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relationship between cultural and creative expression

Warhol went on to become an illustrator for Glamour magazine, which placed him as a leading figure in the 1950s Pop Art movement. His aesthetic was a unique convergence of fine art mediums such as photography and drawing with highly commercialized components revolving around household brand and celebrity names. Garnering international attention for his unique productions, Warhol loved to maintain an element of personal and professional mystery, admitting that he never discussed his background and would invent a new persona every time he was asked.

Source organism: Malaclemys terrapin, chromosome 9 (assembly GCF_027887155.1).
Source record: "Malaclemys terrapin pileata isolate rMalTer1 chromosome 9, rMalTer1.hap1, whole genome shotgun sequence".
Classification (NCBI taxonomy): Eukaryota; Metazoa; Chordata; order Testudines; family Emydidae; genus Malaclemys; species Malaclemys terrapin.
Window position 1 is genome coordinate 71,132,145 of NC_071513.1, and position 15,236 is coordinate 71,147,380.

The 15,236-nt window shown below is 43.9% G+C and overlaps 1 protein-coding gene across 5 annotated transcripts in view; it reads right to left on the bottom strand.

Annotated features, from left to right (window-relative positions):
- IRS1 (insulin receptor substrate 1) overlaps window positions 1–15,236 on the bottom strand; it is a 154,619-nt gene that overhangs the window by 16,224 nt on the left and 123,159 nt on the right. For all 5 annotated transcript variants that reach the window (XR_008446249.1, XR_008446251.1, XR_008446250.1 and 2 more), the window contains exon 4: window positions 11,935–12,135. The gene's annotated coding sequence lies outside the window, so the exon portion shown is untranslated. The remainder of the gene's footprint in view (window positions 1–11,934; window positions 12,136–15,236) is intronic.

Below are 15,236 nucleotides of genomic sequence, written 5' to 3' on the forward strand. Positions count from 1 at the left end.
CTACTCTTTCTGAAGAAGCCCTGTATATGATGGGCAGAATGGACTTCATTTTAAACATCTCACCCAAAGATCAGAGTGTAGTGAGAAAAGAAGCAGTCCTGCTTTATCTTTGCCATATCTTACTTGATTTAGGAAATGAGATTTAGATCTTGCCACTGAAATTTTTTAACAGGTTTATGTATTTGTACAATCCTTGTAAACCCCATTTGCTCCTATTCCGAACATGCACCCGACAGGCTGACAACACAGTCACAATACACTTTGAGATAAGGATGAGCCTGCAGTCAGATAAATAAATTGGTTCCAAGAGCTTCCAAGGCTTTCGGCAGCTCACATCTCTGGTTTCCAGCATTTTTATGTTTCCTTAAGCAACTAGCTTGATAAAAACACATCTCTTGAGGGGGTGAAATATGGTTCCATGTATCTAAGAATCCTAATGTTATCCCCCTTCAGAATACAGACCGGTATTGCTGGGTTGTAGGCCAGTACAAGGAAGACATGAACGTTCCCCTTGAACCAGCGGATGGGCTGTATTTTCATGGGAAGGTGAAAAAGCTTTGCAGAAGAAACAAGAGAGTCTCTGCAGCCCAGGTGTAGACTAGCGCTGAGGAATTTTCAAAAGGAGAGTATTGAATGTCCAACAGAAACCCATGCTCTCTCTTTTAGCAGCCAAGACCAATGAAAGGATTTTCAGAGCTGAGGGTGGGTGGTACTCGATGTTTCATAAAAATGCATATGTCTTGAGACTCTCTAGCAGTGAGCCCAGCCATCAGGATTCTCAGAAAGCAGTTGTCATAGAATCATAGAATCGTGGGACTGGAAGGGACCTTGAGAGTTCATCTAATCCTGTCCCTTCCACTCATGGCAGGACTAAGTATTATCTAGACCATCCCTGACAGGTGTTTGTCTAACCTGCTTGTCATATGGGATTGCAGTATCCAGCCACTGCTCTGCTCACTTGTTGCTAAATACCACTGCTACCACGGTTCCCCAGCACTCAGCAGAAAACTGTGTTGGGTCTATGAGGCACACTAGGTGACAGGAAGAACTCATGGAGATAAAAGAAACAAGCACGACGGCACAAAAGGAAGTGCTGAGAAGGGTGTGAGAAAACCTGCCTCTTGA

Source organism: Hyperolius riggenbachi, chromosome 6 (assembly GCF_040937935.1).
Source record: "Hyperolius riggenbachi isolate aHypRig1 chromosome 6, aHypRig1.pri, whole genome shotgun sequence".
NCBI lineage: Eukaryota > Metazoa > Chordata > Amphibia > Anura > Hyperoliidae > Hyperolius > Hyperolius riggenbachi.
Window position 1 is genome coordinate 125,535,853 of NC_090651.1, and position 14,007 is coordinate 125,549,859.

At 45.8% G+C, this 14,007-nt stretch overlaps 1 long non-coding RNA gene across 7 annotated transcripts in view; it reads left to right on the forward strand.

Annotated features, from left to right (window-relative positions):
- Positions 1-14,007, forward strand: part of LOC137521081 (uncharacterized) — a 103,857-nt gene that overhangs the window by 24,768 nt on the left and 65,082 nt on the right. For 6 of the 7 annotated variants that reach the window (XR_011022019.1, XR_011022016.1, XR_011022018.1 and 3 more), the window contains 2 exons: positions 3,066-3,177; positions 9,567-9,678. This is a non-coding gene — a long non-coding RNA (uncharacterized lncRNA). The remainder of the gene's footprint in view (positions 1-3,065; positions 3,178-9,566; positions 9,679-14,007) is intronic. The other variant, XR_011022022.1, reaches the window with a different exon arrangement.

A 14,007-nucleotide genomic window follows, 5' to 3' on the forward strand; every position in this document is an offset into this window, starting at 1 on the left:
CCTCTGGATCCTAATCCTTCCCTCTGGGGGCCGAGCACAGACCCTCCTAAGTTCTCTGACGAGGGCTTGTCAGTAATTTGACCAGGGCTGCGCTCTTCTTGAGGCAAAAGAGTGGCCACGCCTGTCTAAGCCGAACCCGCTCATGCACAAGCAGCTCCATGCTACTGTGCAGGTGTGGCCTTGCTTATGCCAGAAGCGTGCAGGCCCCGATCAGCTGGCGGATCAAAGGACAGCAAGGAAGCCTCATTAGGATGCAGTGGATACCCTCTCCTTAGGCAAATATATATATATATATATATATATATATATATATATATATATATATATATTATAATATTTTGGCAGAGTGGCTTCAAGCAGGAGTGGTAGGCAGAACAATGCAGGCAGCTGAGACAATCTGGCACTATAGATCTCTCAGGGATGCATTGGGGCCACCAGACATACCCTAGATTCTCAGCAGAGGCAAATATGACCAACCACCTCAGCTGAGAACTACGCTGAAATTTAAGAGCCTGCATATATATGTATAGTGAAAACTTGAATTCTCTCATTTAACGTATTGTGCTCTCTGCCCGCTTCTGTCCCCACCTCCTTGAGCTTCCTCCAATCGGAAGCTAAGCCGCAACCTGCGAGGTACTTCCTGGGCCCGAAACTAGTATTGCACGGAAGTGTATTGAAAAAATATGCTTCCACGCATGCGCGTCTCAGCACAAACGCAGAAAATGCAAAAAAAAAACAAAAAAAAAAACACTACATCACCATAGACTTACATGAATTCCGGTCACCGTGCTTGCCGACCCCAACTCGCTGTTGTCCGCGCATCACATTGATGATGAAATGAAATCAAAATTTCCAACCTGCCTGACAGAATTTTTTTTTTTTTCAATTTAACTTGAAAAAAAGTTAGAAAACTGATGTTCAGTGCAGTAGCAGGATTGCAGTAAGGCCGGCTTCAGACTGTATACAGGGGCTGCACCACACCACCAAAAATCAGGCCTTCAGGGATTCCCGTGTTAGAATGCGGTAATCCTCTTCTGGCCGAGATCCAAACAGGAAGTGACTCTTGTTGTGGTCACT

Warhol’s artworks introduced a fascinating new form of artistic expression. In 1961, he unveiled the concept of Pop Art and showcased a collection of paintings that focused on mass-produced commercial goods. In 1962, he exhibited his iconic paintings of Campbell’s soup cans. He went on to showcase works depicting hamburgers and Coca Cola bottles, alongside portraits of quirky celebrities such as Mick Jagger, Elizabeth Taylor, and Marilyn Monroe. He employed several mediums to create his works, including photography, silk screening, and printmaking. In 1964, Warhol opened his own art studio called ‘The Factory’, where he worked and liaised with society’s elite.